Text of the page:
¶10 Prior to trial, Lake gave notice of intent to assert the affirmative defense of justifiable use of force (JUOF). On the asserted grounds of relevance and prejudice, he also filed a motion for exclusion of any reference at trial to "an alleged rumor" that he was a "pervert" or "child molester." At the subsequent motions hearing, the parties and the court construed the motion to apply to any and all explicit references to Lake's self-given nickname, various other comments, and a particular dream, all of which referred to forms of child sexual abuse.


¶11 The evidentiary dispute arose from Lake's initial post-arrest statements to police. He initially told detectives that, except for running away with his shirt off without knowing why, he had no memory of the altercation outside the bar. However, when police later followed up on his earlier written statement, Lake told them that an unidentified man, who had previously antagonized and slandered him to other bar regulars "about some" unspecified "things [he] said," followed him outside the bar the night of the stabbing.[2] He explained to police that he often made provocative statements to shock and repel others. For example, he said he was known by the nickname, "skull fucker," had once sang a song in the bar about "skull fucking" and "scallywags," and had told an offensive joke that referred to a "black and blue" "five-year-old boy" in the trunk of his car who "hates sex." After speaking with Lake, police questioned Zitnik in the hospital. He acknowledged that he was concerned about Lake's prior child sexual abuse comments, thereafter did not want to be around him, and had discussed his concerns about Lake with other bar regulars.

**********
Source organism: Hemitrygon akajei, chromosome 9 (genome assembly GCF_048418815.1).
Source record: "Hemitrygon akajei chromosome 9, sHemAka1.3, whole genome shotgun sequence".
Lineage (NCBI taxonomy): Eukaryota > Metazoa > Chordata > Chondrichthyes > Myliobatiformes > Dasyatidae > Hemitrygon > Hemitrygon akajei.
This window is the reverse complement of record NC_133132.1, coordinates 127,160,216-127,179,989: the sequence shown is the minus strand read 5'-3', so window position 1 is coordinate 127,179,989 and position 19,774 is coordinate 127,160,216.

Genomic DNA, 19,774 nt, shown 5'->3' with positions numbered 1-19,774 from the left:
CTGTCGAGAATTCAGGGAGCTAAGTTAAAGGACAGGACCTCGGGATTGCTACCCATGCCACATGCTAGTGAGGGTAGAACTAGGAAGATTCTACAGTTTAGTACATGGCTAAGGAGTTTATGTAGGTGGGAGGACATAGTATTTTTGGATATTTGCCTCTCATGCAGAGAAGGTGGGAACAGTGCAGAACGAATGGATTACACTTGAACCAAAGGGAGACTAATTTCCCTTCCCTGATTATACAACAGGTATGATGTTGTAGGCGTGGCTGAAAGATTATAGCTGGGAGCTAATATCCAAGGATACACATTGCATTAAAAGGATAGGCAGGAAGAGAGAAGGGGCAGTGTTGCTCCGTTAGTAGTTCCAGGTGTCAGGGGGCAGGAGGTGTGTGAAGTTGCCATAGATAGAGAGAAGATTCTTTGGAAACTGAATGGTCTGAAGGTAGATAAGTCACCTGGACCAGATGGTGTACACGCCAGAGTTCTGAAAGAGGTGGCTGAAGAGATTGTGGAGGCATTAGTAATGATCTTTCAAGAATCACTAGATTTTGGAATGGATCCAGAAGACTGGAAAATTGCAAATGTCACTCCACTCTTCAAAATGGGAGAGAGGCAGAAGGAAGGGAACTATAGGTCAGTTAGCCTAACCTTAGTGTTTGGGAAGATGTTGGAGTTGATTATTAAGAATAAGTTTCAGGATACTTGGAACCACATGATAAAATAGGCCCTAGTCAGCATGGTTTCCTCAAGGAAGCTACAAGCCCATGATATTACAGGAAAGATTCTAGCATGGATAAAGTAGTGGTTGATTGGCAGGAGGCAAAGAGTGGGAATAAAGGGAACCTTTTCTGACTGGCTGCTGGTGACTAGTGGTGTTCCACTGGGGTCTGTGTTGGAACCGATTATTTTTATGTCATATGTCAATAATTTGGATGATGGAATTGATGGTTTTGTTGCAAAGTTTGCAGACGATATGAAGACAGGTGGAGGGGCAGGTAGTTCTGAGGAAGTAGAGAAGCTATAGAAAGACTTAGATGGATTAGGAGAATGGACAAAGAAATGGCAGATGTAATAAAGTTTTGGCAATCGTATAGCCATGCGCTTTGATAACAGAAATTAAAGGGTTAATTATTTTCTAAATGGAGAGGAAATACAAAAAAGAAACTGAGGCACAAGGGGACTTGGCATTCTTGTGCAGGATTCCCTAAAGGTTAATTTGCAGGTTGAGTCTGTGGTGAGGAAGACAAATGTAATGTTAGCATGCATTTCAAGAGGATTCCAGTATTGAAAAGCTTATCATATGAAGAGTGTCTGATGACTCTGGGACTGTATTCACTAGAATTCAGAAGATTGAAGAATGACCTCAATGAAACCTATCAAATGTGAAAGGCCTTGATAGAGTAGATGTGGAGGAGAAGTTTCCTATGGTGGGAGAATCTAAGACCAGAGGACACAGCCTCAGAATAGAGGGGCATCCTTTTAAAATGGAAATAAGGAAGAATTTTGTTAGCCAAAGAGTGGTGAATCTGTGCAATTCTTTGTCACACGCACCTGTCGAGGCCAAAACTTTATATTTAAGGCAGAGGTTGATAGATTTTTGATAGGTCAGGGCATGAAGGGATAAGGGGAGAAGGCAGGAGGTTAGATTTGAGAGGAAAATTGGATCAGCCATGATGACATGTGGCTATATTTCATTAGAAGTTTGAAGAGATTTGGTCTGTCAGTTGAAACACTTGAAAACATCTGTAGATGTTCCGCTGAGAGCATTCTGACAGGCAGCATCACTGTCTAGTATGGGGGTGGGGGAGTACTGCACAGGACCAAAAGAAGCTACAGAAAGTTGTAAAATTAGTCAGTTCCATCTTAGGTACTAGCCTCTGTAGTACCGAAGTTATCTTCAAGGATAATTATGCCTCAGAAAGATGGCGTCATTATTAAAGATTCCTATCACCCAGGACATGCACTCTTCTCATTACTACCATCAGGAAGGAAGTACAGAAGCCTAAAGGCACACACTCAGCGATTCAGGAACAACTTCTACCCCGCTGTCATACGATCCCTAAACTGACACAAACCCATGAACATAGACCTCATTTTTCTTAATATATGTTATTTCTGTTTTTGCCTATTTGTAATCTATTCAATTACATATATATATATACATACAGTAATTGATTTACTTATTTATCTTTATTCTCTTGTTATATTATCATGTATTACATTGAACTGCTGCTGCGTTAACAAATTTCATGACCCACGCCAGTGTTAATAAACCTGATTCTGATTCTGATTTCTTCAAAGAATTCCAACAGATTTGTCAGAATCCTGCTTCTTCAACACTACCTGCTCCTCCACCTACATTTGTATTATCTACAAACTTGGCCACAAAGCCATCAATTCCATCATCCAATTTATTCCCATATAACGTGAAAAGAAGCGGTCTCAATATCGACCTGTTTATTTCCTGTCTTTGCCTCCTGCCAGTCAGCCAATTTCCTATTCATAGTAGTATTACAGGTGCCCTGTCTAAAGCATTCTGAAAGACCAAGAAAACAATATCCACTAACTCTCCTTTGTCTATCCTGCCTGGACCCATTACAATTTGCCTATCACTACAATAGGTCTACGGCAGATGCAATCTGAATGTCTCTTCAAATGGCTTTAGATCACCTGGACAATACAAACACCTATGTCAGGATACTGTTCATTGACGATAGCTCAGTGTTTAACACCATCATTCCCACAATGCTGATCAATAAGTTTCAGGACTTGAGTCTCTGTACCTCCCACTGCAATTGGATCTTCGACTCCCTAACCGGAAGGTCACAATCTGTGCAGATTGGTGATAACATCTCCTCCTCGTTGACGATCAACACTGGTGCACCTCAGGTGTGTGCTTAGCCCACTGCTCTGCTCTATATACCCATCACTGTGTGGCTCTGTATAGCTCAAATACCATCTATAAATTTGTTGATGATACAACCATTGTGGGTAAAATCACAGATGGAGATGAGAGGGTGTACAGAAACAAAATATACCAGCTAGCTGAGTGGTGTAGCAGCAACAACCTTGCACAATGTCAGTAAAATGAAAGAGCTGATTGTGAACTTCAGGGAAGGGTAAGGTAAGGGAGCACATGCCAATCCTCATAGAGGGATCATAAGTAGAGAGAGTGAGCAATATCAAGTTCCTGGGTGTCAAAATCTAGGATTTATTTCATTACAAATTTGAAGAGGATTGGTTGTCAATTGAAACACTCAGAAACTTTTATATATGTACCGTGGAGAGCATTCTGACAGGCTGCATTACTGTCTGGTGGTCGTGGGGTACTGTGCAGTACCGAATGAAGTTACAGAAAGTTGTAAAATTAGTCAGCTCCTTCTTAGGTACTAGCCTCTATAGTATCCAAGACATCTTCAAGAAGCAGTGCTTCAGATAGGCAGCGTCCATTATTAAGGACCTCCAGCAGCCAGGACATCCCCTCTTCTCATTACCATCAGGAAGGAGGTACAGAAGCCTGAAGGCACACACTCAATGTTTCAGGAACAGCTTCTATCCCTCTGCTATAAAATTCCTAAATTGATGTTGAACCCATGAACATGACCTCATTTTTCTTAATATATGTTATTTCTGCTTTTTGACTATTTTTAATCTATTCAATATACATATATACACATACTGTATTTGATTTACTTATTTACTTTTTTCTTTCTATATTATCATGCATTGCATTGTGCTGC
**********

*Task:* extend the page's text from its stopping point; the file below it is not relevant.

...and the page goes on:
¶12 At the subsequent motions hearing, defense counsel acknowledged that the generic facts that Zitnik was offended by Lake's prior child sex abuse comments and references, and had discussed his resulting concerns about Lake with others, were relevant as proof of Lake's alleged motive for attempting to kill Zitnik. Counsel asserted, however, that explicit reference to Lake's "skull fucker" nickname and comments, reference to him as a child molester, and other references to "child molestation" were unfairly prejudicial due to


"the risk of . . . convict[ing] [him] for the wrong reasons." Counsel asserted that the State could more generically present evidence of the existence and nature of Lake's animosity toward Zitnik without such explicit child sex abuse references.[3]

¶13 The State countered that verbatim references to Lake's sexually explicit nickname and corresponding child sex abuse comments were relevant to show the serious nature and degree of his animosity toward Zitnik, and thus his motive to attempt to kill him, to wit:

[T]here is something unique about somebody who himself says that he is a child molester. . . . [H]e said that he was a skull fucker. He said that he had this bad joke about a dead five-year-old in his trunk who didn't like sex. These statements and ones like [them] were made to [Zitnik] and . . . other people in the bar . . . [and] caused heightened concern by everybody in the bar about whether